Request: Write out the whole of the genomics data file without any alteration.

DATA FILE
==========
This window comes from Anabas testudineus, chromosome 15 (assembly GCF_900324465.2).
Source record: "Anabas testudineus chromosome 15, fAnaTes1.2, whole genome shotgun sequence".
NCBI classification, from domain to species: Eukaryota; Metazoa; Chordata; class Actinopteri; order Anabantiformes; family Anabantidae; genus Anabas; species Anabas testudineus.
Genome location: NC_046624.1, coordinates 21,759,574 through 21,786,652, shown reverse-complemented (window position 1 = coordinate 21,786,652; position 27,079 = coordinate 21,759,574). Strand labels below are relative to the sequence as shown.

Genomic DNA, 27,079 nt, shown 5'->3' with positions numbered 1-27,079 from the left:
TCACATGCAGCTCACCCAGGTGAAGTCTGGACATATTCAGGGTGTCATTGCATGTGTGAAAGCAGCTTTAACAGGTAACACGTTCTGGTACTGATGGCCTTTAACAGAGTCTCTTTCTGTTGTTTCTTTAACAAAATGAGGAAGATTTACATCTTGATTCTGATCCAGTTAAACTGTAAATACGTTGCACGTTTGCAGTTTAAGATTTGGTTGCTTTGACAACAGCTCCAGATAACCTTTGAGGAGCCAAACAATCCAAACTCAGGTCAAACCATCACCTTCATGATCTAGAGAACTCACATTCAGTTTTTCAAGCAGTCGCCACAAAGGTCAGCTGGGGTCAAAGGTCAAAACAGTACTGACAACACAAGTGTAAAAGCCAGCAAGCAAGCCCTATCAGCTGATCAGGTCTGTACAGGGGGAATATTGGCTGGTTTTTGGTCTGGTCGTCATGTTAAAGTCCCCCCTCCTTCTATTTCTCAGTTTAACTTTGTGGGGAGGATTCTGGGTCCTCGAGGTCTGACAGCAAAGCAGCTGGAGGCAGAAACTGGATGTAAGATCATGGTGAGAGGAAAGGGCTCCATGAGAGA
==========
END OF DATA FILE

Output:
This window comes from Anabas testudineus, chromosome 15 (assembly GCF_900324465.2).
Source record: "Anabas testudineus chromosome 15, fAnaTes1.2, whole genome shotgun sequence".
NCBI classification, from domain to species: Eukaryota; Metazoa; Chordata; class Actinopteri; order Anabantiformes; family Anabantidae; genus Anabas; species Anabas testudineus.
Genome location: NC_046624.1, coordinates 21,759,574 through 21,786,652, shown reverse-complemented (window position 1 = coordinate 21,786,652; position 27,079 = coordinate 21,759,574). Strand labels below are relative to the sequence as shown.

Genomic DNA, 27,079 nt, shown 5'->3' with positions numbered 1-27,079 from the left:
TCACATGCAGCTCACCCAGGTGAAGTCTGGACATATTCAGGGTGTCATTGCATGTGTGAAAGCAGCTTTAACAGGTAACACGTTCTGGTACTGATGGCCTTTAACAGAGTCTCTTTCTGTTGTTTCTTTAACAAAATGAGGAAGATTTACATCTTGATTCTGATCCAGTTAAACTGTAAATACGTTGCACGTTTGCAGTTTAAGATTTGGTTGCTTTGACAACAGCTCCAGATAACCTTTGAGGAGCCAAACAATCCAAACTCAGGTCAAACCATCACCTTCATGATCTAGAGAACTCACATTCAGTTTTTCAAGCAGTCGCCACAAAGGTCAGCTGGGGTCAAAGGTCAAAACAGTACTGACAACACAAGTGTAAAAGCCAGCAAGCAAGCCCTATCAGCTGATCAGGTCTGTACAGGGGGAATATTGGCTGGTTTTTGGTCTGGTCGTCATGTTAAAGTCCCCCCTCCTTCTATTTCTCAGTTTAACTTTGTGGGGAGGATTCTGGGTCCTCGAGGTCTGACAGCAAAGCAGCTGGAGGCAGAAACTGGATGTAAGATCATGGTGAGAGGAAAGGGCTCCATGAGAGA